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Abstract Detail


Water Relations

Sugawara, Yasutake [1], Htanaka, Rie [2], Sayama, Hideaki [2], Amagai, Hideki [2].

Desiccation tolerance of protoplasts and their regenerated cells of Marchantia polymorpha L.

In previous study, we have shown that cultured cells of M. polymorpha fully developed their desiccation tolerance when they were precultured on a medium with 0.5 M sucrose. These precultured cells were desiccated on silica gel and the content of water of these cells decreased below 0.1 gH2O/gDW after desiccation for 24 hrs. These desiccated cells were shown to vitrify at a temperature between 10 to 200C. More than 90% of the cells survived and grew vigorously on a regrowth medium after desiccation for 24 hrs. In the present study, we tried to induced the desiccation tolerance of protoplasts and their regenerated cells of M. polymorpha. Protoplasts were isolated from suspension-cultured cells that had been cultured in a medium with 0.5 M sucrose. Regenerated cells were obtained as follows: protoplasts isolated from M. polymorpha cells cultured in a standard medium were cultured for 24 hrs (more than 90% of the protoplasts regenerated new cell walls). These regenerated cells were transferred to the medium with a high concentration of sucrose and then cultured for 2.5 days. The isolated protoplasts and regenerated cells were embedded in 3% agarose gel and then desiccated on silica gel for 48 hrs. Survival rate of the protoplasts and regenerated cells was determined with FDA staining method and from regrowing rates of them after desiccation. Very high survival rates (>80%) were observed in the protoplasts and regenerated cells even after desiccation for 48 hrs.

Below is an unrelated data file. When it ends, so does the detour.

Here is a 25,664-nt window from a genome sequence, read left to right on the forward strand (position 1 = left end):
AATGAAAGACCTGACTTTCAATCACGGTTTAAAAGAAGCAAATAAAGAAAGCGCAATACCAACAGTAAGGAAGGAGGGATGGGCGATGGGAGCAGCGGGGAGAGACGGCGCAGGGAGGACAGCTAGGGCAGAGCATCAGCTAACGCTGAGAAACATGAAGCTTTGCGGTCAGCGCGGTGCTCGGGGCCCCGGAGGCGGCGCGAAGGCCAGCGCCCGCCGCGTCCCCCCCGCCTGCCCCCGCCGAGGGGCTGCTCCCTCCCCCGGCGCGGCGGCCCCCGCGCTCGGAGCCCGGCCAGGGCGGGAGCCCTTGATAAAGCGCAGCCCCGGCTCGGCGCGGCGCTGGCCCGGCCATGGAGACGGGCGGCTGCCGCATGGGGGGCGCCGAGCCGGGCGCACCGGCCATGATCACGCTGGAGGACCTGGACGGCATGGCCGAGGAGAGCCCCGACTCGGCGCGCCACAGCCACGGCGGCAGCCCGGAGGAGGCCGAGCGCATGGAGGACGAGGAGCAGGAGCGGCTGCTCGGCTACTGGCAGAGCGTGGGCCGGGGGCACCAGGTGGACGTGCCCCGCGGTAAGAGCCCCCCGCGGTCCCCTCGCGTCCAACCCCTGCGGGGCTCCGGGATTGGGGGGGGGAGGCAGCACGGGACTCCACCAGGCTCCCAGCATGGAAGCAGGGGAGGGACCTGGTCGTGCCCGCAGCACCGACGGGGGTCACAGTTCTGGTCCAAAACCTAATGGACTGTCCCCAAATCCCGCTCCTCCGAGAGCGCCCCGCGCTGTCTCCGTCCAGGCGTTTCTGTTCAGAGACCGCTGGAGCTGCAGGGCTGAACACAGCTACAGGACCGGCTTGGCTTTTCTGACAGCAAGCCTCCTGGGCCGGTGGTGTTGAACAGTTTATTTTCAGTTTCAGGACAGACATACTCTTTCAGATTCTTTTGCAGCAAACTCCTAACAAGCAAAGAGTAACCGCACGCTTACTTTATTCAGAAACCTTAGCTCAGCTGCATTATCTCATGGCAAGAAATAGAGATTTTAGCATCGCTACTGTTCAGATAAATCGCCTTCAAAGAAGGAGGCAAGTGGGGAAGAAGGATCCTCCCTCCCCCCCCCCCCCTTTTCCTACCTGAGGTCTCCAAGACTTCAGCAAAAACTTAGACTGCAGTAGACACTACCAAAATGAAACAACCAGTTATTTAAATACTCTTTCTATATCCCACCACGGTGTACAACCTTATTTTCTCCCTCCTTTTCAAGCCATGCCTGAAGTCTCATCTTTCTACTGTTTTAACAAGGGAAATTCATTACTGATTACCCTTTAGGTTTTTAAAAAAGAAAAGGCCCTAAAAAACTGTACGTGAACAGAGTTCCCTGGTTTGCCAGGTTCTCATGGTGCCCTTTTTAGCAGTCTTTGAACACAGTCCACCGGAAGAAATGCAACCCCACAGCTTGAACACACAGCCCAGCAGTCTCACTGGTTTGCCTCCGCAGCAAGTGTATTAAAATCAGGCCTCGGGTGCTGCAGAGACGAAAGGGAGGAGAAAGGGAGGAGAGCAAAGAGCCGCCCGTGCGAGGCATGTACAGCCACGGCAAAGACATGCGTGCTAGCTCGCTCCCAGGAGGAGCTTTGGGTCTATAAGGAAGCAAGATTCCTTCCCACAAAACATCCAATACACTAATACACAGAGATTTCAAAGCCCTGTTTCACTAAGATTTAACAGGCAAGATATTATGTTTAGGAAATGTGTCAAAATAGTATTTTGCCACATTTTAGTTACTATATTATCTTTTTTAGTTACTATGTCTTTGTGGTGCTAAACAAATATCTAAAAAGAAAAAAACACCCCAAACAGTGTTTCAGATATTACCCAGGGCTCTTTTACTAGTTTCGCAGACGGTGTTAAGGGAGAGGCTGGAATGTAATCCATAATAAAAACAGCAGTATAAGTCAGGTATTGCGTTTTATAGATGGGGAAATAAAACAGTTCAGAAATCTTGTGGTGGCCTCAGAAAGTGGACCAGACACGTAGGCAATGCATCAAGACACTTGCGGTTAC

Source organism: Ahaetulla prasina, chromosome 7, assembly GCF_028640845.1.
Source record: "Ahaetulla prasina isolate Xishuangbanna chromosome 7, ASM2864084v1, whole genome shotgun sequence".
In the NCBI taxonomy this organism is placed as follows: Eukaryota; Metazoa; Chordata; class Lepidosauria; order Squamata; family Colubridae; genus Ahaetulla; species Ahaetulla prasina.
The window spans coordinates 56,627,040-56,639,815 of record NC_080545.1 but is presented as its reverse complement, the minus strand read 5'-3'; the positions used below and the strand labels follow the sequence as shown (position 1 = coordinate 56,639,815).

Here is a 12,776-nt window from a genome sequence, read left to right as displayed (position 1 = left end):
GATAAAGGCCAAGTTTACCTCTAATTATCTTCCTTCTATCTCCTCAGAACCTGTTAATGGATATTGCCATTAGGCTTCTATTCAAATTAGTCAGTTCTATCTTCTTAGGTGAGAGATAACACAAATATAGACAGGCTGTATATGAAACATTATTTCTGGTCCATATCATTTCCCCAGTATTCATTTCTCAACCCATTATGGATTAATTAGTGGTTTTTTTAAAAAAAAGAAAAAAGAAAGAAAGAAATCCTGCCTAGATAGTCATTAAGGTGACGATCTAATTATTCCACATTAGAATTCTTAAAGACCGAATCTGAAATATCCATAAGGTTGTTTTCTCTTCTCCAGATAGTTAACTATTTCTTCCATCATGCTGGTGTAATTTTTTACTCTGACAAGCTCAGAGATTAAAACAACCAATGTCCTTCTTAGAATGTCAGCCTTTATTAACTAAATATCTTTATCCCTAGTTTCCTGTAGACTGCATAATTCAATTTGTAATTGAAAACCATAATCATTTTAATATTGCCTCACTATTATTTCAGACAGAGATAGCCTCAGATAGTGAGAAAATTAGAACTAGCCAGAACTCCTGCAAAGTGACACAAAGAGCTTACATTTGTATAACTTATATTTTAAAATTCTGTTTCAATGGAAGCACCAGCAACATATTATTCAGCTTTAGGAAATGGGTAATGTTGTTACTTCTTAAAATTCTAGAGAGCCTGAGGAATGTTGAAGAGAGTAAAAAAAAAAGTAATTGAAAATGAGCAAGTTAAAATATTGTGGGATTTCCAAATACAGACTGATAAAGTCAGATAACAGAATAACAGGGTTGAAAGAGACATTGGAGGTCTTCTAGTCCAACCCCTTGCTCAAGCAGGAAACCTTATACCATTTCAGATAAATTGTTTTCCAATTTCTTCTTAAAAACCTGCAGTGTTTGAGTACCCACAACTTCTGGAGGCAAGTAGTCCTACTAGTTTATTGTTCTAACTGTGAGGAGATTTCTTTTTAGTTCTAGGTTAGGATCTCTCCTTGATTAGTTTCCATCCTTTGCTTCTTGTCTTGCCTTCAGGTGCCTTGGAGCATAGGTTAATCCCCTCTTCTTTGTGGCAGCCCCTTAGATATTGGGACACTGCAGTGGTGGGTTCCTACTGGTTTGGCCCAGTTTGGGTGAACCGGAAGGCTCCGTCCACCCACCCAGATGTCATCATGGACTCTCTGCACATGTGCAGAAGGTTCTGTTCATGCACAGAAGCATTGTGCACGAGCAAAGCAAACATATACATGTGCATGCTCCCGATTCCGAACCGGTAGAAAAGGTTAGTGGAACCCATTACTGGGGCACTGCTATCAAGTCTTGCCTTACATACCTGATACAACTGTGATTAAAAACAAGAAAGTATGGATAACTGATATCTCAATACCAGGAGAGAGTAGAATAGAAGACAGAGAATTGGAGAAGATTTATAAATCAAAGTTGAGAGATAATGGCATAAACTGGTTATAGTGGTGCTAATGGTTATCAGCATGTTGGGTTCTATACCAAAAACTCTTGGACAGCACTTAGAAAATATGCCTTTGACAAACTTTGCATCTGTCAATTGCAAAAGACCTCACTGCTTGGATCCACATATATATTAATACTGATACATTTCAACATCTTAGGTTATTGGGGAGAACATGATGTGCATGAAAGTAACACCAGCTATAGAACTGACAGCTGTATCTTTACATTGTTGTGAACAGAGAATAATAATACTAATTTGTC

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1 - Saitama University, Department of Regulation-Biology, 255 Shimo-okubo, Sakura-ku, Saitama, 338-8570, Japan
2 - Saitama University, Department of Regulation-Biology

Keywords:
none specified

Presentation Type: Plant Biology Abstract
Session: P
Location: Exhibit Hall (Northeast, Southwest & Southeast)/Hilton
Date: Sunday, July 8th, 2007
Time: 8:00 AM
Number: P09021
Abstract ID:1950


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